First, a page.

After her latest hospitalization, she was on antibiotics for 30 days. She just ended the antiobiotics about a 2 1/2 weeks ago. And she's been almost like a puppy again- its been beautiful. All perky, happy, eyes shining, ears popping out.

But tonight she's gotten sick again. She's vomiting and lethargic. I gave her some Prilosec AC, leftover from her latest health situation- the vet recc'd it. That seemed to stop the vomiting and now she's been curled up in her chair sleeping for a number of hours. I've booked an appointment for early next week with a vet internist, and I'm watching her, ready to take her into the vet if she gets worse.

I'm tired of this, and I hate it for my dog. There must be something more significant leading to these ongoing episodes of lethargy, nausea, vomiting. But I'm not sure what to look into, what might be significant, or how to get to the bottom of this.

I KNOW this is a long message. And thank you again for reading this far, and for any help you might be able to offer! Bassets are just the most giving, loving, hilarious, sweet dogs. She's my 2nd Basset, and they have always just been such incredible dogs. And they have certainly mastered the art of looking pathetic when they don't feel well- which makes it all the worse!

And seriously- thank you for any help and input you can offer to help me get her back to a solid, healthy place. I think sometimes owners can pull together common themes and it can just be really helpful. I'm hoping to get some hints, some ideas of what be hurting my gal, so I can sort it out, ask the right questions, and get her to a place where she's always healthy.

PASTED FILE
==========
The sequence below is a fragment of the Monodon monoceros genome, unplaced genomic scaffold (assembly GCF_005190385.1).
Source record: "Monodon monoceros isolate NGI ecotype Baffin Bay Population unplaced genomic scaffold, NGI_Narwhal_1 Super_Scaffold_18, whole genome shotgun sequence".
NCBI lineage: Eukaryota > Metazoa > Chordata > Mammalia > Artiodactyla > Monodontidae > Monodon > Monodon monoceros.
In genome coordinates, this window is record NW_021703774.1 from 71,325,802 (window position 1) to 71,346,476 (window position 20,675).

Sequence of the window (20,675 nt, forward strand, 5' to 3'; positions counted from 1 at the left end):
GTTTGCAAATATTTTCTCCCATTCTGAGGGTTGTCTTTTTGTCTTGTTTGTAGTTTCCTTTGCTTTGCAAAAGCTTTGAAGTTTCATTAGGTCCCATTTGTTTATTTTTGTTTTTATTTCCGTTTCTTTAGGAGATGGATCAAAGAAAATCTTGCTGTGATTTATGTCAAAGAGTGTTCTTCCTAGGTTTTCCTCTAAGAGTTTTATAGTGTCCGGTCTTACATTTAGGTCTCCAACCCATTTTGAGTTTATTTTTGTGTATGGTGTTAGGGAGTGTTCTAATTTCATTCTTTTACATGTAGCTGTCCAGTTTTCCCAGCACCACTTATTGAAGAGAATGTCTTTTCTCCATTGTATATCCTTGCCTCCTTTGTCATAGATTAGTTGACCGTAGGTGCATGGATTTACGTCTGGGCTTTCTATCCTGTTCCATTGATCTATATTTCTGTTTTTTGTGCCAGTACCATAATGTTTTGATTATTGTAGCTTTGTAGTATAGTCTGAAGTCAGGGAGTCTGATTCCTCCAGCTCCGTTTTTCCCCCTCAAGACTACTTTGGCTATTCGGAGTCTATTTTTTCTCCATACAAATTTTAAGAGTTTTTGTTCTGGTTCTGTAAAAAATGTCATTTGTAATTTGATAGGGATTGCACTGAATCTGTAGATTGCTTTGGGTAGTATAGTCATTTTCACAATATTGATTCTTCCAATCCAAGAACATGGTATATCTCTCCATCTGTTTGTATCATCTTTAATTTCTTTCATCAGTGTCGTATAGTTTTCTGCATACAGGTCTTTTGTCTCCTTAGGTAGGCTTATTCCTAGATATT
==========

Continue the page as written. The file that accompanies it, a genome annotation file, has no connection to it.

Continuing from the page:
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Boy, you certainly have been through the ringer! I wish I had some solid advice for you. I hope someone here can direct you more specifically. I wonder if taking her to a vet school might be helpful -- often times they see the most serious cases and might be able to help you out.
 

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If you are having a Vet Internist see her I'm thinking this a specific Vet for internal organs,would this be correct? If so and she has not been to one before first get copies of everything you have had done concerning any of her problems. This person may have better answers for you I hope. Has there been stressful situations before she would get sick,like arguments between anyone in the house? It sounds like there is an on going infection and it is possible having kennel cough at such a young age has lowered her immune system so that she is affected by things a normal immune system would have no problems with,just a thought. Let us know how things go.